Monday ended up being pretty busy. Well, not really that busy. I switched with a fellow photographer and worked a dayside shift. I was five minutes from the station when I got the call letting me know I was likely covering former Charlotte, USA mayor John Belk's memorial service. I quickly turned around, went back to the house and grabbed a suit. Broders and I got to Myers Park Presbyterian two hours before the service. I shot some video, ate a sandwich and got some more video as dignitaries walked in. Well, dignitary may be a strong word. Panthers owner Jerry Richardson, Wachovia CEO Ken Thompson, North Carolina Universities President Erskine Bowles were a few that I saw mosey in.
We had just finished interviewing former mayor Harvey Gantt when Bank of America founder Hugh McColl spotted him and struck up a conversation. The dude pictured above was hanging around with Hugh and looked damned familiar to me. So familiar that I came real close to walking up to him and saying, "Howdy. My name's Adam Butler. I'm from Mint Hill and I can't figure out where I know you from."
About that time he extended his hand to Mayor Gantt and said, "Hello Harvey, I'm Hootie Johnson."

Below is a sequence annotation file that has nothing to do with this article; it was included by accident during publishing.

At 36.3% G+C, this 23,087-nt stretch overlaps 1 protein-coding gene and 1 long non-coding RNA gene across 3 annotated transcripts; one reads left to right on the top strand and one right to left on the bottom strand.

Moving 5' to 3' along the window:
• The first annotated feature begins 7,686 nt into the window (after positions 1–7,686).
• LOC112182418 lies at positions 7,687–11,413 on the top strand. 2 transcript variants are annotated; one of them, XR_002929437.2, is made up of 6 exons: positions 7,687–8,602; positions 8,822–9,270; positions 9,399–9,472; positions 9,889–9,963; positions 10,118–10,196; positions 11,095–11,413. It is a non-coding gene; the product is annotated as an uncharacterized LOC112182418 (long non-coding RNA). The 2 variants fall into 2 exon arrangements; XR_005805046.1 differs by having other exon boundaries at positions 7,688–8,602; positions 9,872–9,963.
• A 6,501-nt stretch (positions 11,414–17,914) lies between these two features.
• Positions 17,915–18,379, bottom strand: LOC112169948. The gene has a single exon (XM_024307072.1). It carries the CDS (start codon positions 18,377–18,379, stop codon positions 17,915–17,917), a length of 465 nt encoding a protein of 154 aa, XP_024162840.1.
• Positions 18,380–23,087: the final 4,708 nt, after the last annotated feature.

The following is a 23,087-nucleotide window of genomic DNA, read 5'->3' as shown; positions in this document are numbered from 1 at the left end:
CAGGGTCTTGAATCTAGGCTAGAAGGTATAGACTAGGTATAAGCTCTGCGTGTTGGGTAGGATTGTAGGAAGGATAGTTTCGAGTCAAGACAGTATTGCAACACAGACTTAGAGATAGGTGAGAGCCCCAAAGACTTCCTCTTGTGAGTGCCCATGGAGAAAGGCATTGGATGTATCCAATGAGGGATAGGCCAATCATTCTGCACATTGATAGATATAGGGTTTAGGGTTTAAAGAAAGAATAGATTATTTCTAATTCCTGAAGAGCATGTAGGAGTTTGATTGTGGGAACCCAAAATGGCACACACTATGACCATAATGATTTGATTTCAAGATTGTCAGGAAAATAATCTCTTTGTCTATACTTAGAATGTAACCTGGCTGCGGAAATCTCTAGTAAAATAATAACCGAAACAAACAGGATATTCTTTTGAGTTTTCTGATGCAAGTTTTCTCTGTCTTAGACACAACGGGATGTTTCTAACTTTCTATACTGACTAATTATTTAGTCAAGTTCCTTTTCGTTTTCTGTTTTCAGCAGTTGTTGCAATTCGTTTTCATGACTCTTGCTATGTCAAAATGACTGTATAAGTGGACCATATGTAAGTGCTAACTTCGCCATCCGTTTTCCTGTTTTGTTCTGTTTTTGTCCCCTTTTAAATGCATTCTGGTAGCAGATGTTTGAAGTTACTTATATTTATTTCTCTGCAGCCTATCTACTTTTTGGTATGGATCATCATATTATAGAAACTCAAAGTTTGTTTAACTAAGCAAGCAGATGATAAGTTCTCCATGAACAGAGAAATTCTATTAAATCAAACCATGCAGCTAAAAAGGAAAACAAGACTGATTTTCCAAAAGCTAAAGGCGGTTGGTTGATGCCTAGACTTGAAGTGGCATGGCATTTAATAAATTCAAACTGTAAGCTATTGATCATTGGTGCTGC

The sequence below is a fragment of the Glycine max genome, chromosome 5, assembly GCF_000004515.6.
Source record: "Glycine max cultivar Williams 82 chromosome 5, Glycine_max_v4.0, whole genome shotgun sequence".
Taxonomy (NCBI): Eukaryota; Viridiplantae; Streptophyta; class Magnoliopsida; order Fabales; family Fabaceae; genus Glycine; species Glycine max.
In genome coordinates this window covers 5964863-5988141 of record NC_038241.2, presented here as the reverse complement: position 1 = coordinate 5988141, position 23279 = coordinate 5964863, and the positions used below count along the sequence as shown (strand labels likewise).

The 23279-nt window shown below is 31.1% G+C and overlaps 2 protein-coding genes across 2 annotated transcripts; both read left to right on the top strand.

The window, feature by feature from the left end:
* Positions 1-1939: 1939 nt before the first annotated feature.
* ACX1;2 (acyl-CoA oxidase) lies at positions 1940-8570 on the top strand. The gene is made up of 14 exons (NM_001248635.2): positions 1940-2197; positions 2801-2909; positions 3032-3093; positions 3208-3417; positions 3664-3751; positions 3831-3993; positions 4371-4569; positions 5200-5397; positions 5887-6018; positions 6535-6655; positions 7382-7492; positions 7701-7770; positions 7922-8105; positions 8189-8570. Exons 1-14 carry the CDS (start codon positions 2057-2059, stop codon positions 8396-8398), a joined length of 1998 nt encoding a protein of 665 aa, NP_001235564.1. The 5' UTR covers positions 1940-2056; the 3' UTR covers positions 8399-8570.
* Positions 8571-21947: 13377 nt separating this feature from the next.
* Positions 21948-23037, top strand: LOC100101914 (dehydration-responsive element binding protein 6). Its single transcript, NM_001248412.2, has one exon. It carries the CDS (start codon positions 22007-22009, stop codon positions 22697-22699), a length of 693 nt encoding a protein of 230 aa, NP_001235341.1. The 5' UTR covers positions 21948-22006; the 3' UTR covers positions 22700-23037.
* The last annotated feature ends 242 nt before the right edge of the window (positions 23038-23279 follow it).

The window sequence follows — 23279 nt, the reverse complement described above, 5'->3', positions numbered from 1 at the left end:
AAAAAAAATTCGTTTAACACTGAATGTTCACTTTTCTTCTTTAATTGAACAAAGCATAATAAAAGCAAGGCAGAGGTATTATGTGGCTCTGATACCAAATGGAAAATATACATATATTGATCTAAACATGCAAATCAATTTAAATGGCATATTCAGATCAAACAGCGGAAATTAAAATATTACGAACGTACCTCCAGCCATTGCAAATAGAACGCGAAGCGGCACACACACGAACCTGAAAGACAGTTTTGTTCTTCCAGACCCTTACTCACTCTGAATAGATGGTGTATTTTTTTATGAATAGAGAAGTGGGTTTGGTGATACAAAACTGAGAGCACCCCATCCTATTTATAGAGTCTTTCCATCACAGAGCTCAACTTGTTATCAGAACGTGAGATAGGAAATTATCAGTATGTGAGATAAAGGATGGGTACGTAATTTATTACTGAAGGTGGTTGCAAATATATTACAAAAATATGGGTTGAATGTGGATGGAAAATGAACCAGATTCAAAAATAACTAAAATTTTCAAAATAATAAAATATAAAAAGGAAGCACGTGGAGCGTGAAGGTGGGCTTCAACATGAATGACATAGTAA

Hootie Freakin' Johnson! Hootie was the chairman of Augusta National Golf Course for many years and gained fame when that feminazi Martha Burke got huffy since they didn't allow womerns to join the club. Hootie also prounounces the word 'tournament' better than anyone. He's from Columbia, SC and I guess they just say tournament weird down there. Hootie says, "tunament" and is a legend because of it. Oh, and I guess because he said Augusta National would not be forced to admit a female member at the point of a bayonet.
Monday night I went to Amos' to see Jason Isbell and the 400 Unit. Isbell used to play guitar for the Drive-by Truckers. I'd heard some of his solo acoustic stuff and it didn't suck too bad so I figured with a band he'd whip ass. Turns out he and his band didn't do much for me. However, Centro-matic opened up the show and they whipped serious ass! I walked in, saw a vintage electric piano on the stage and figured I'd be in for a treat. They were great. They come from Denton, TX where a ton of good bands come from. It's where Slobberbone was formed and broke up. They are now a couple of different bands. That's the kind of sound I was expecting from Centro-matic, but it was completely different. The piano made a big difference and the loud assed bass helped a lot, too. I'd describe their sound, but I'm not sure how to. I'll be purchasing a Centro-Matic CD in the near future, and I don't ever buy CD's. Check these dudes out.